The current debate over what ails the Affordable Care Act marketplaces allows for room to discuss the current construction of the individual market. How would the individual market continue to function if most users switched to the public option? And if the private market declined dramatically, what would happen to clinics and hospitals if their reimbursement rates dropped off. Here is a brief examination of what the current stakeholders could experience if a Medicaid buy-in became law in Minnesota.
Consumers would most likely prefer a cheaper option, as many already prefer the cheaper fine to opt out than to purchase health insurance. For those that don’t have any insurance right now, they would experience a slight bump in annual costs, but it could save hundreds of thousands of dollars down the line.
Health insurance plans have spent the last several years complaining that the individual market is a black hole for profits, and several major plans have pulled out of MNsure entirely. Despite a half a billion dollar emergency payment to convince insurance providers in Minnesota to stick with the exchange and keep the premiums low, Blue Cross announced that it would stop selling individual insurance next year because the plans are not profitable. A premium buy-down program convinced the HMO subsidiary to stay in the market, but clearly the enthusiasm to remain on the individual market is fairly low for insurance companies, and it will remain tepid until the individual market becomes profitable.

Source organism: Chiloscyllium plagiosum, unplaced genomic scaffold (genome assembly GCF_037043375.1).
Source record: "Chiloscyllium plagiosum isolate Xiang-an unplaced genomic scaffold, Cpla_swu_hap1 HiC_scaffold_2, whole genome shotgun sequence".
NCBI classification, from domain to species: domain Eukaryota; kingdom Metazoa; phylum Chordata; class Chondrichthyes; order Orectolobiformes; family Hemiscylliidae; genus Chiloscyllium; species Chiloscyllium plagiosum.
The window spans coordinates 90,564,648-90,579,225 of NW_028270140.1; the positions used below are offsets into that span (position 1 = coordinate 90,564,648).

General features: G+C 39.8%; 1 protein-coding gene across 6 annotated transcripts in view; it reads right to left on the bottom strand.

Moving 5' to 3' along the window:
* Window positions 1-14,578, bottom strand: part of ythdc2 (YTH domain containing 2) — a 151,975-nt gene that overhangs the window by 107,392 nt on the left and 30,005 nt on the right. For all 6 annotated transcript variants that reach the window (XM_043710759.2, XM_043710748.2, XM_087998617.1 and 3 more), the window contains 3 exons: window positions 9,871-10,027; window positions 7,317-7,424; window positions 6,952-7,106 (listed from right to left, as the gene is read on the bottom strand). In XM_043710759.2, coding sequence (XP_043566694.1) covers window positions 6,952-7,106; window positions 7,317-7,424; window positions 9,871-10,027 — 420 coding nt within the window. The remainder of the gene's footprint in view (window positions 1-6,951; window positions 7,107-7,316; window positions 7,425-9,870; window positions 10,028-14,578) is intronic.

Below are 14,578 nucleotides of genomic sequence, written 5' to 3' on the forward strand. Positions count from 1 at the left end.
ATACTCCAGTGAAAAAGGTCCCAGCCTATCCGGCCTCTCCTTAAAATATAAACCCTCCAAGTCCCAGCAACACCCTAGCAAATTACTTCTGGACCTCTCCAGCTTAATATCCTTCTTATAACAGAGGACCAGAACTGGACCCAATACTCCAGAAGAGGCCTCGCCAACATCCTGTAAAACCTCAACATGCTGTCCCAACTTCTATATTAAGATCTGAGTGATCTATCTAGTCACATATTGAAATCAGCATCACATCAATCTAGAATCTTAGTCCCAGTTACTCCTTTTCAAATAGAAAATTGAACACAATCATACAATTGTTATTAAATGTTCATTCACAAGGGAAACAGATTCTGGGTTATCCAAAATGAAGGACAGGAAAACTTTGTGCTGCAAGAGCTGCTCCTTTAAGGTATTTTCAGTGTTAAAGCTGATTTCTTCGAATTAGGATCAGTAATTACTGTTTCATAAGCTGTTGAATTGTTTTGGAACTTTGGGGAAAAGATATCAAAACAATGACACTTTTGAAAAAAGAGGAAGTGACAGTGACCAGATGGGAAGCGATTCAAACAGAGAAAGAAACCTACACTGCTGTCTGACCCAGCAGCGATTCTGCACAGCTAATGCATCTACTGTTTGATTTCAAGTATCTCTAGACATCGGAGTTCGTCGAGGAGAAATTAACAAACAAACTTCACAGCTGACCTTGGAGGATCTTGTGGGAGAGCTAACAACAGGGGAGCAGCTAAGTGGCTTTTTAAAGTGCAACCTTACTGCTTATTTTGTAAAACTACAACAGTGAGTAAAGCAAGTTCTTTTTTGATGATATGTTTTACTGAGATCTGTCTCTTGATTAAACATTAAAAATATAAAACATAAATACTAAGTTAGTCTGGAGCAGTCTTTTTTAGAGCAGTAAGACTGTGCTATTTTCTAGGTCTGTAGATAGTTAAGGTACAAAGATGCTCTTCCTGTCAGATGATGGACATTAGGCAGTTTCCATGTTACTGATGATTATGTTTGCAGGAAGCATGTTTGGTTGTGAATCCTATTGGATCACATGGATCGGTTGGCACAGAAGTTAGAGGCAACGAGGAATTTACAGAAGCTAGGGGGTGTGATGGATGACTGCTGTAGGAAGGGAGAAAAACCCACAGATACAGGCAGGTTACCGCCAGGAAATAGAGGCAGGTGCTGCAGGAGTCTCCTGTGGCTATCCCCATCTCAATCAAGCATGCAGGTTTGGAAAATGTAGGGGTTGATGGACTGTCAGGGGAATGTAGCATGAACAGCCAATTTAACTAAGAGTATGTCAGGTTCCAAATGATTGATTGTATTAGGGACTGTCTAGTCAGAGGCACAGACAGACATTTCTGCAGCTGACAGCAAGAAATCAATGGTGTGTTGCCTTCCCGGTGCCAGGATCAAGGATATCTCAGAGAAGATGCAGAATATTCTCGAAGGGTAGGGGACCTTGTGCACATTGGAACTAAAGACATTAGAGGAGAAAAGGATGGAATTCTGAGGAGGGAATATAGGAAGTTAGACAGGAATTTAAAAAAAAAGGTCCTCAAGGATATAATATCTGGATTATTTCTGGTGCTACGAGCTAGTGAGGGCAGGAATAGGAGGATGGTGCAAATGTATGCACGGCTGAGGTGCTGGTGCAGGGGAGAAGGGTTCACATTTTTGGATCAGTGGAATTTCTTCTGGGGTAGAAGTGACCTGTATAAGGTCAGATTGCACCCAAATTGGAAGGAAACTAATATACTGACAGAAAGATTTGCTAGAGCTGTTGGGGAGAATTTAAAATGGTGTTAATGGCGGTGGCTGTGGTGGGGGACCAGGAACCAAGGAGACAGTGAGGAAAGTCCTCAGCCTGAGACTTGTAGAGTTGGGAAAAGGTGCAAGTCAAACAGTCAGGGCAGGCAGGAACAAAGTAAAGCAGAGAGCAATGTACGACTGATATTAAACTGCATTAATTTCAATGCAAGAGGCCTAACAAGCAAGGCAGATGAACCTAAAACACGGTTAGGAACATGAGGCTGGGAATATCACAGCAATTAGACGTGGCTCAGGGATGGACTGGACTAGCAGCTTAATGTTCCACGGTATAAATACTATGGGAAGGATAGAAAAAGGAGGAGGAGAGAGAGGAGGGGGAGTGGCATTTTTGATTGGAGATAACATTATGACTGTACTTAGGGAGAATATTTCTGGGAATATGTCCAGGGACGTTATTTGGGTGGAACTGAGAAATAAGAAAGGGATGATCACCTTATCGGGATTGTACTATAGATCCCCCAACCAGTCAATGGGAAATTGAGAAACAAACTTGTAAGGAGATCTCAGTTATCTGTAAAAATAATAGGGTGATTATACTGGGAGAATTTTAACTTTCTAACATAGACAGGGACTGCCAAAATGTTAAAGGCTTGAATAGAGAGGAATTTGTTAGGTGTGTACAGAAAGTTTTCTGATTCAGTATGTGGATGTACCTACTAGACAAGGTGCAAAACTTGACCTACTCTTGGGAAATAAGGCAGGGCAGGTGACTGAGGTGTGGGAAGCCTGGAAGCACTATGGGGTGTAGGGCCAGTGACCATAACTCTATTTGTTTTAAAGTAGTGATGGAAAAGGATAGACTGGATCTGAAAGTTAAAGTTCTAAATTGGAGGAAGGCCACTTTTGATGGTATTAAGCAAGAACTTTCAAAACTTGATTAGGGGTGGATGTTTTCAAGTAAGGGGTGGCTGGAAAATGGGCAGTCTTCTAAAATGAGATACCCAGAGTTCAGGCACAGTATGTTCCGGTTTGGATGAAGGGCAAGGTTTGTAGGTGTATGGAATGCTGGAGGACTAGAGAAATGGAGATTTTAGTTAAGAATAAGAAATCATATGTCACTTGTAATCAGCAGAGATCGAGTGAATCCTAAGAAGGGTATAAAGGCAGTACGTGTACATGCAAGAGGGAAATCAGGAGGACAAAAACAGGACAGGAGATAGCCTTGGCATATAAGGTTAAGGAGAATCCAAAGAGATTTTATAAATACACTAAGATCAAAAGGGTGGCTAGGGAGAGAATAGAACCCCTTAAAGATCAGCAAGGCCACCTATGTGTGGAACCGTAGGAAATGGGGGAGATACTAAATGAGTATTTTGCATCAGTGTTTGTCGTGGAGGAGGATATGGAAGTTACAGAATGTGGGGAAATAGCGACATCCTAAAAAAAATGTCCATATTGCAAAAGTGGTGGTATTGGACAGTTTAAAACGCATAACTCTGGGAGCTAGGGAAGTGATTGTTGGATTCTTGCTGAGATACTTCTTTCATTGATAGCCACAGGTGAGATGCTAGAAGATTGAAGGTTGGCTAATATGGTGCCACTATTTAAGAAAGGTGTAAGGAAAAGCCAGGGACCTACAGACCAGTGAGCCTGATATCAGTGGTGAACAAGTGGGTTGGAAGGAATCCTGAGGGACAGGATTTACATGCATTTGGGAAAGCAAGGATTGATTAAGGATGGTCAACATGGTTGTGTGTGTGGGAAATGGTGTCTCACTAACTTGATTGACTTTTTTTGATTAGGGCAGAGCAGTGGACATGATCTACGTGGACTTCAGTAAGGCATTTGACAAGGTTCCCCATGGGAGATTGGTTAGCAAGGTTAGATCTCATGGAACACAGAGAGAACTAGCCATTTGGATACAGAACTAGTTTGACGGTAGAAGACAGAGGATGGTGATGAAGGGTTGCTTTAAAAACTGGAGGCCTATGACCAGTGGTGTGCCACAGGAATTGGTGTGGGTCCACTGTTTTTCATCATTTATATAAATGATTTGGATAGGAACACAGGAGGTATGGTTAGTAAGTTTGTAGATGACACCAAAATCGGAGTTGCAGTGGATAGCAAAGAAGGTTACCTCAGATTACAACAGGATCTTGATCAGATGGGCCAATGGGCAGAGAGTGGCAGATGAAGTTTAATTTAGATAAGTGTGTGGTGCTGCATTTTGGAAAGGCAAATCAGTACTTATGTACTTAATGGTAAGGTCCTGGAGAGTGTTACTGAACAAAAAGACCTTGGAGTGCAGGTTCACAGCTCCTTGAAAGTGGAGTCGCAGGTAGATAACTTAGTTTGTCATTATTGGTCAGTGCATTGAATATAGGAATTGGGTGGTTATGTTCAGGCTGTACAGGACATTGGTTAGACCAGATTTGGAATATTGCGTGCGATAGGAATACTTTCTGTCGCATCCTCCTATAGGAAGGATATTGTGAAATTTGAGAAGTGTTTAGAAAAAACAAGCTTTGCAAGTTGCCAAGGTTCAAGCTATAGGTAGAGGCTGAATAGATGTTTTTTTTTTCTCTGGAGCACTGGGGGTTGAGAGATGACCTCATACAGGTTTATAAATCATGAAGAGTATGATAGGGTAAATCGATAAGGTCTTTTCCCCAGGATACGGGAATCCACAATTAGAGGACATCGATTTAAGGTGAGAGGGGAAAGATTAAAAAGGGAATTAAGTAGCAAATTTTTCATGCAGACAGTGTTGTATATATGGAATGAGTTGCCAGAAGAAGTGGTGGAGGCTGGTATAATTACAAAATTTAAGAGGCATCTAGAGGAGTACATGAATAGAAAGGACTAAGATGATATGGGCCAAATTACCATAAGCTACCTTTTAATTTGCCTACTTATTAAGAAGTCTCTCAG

Medical care providers could see some serious financial downsides to the buy-in. Replacing private insurance with a public option that lowers reimbursement rates would certainly sting for health care providers; however, it’s important to keep in mind that only 190,000 Minnesotans bought an individual plan, so any gains in the uninsured population would be seen as a victory.
This combined group only makes up 3.4% of Minnesota’s total population, spaced across several physicians, hospitals, clinics, and health systems. This population also has a high churn, meaning that people often cycle on and off of health insurance because they might find jobs, or conversely, they might see their income drop to the point of falling into MinnesotaCare or Medicaid. If the state received a 1332 waiver to boost reimbursement rates for providers experiencing a large bump in new Medicaid patients, then the providers that really do rely on the commercial rates to stay afloat would have some leeway. In summary, the providers would likely make out OK if Minnesota implemented Medicaid for all.
This analysis is far from perfect, but it provides an in-depth examination of the benefits and costs related to expanding Medicaid for all; namely, the possibility of providing lower-cost, quality health care for more Minnesotans.